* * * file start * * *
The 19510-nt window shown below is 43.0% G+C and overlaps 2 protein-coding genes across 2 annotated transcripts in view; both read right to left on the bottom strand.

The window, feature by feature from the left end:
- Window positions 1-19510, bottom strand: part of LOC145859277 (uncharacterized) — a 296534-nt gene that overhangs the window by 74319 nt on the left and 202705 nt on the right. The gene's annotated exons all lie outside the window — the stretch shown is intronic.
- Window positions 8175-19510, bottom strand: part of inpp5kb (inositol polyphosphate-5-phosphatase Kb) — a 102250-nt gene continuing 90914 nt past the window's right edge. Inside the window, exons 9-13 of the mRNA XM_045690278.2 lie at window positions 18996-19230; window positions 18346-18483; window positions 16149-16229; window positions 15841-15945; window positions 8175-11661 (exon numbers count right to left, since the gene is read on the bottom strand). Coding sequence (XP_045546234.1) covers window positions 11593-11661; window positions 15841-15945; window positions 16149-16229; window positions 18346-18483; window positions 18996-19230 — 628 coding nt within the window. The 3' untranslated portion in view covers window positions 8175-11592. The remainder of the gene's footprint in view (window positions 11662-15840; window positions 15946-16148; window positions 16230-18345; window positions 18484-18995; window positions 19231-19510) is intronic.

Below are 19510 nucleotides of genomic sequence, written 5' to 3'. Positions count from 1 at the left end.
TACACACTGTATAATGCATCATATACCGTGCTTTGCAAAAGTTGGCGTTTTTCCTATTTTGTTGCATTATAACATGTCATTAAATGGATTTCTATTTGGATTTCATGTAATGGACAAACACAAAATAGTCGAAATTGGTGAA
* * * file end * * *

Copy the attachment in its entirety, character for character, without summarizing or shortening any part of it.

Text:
The 19510-nt window shown below is 43.0% G+C and overlaps 2 protein-coding genes across 2 annotated transcripts in view; both read right to left on the bottom strand.

The window, feature by feature from the left end:
- Window positions 1-19510, bottom strand: part of LOC145859277 (uncharacterized) — a 296534-nt gene that overhangs the window by 74319 nt on the left and 202705 nt on the right. The gene's annotated exons all lie outside the window — the stretch shown is intronic.
- Window positions 8175-19510, bottom strand: part of inpp5kb (inositol polyphosphate-5-phosphatase Kb) — a 102250-nt gene continuing 90914 nt past the window's right edge. Inside the window, exons 9-13 of the mRNA XM_045690278.2 lie at window positions 18996-19230; window positions 18346-18483; window positions 16149-16229; window positions 15841-15945; window positions 8175-11661 (exon numbers count right to left, since the gene is read on the bottom strand). Coding sequence (XP_045546234.1) covers window positions 11593-11661; window positions 15841-15945; window positions 16149-16229; window positions 18346-18483; window positions 18996-19230 — 628 coding nt within the window. The 3' untranslated portion in view covers window positions 8175-11592. The remainder of the gene's footprint in view (window positions 11662-15840; window positions 15946-16148; window positions 16230-18345; window positions 18484-18995; window positions 19231-19510) is intronic.

Below are 19510 nucleotides of genomic sequence, written 5' to 3'. Positions count from 1 at the left end.
TACACACTGTATAATGCATCATATACCGTGCTTTGCAAAAGTTGGCGTTTTTCCTATTTTGTTGCATTATAACATGTCATTAAATGGATTTCTATTTGGATTTCATGTAATGGACAAACACAAAATAGTCGAAATTGGTGAA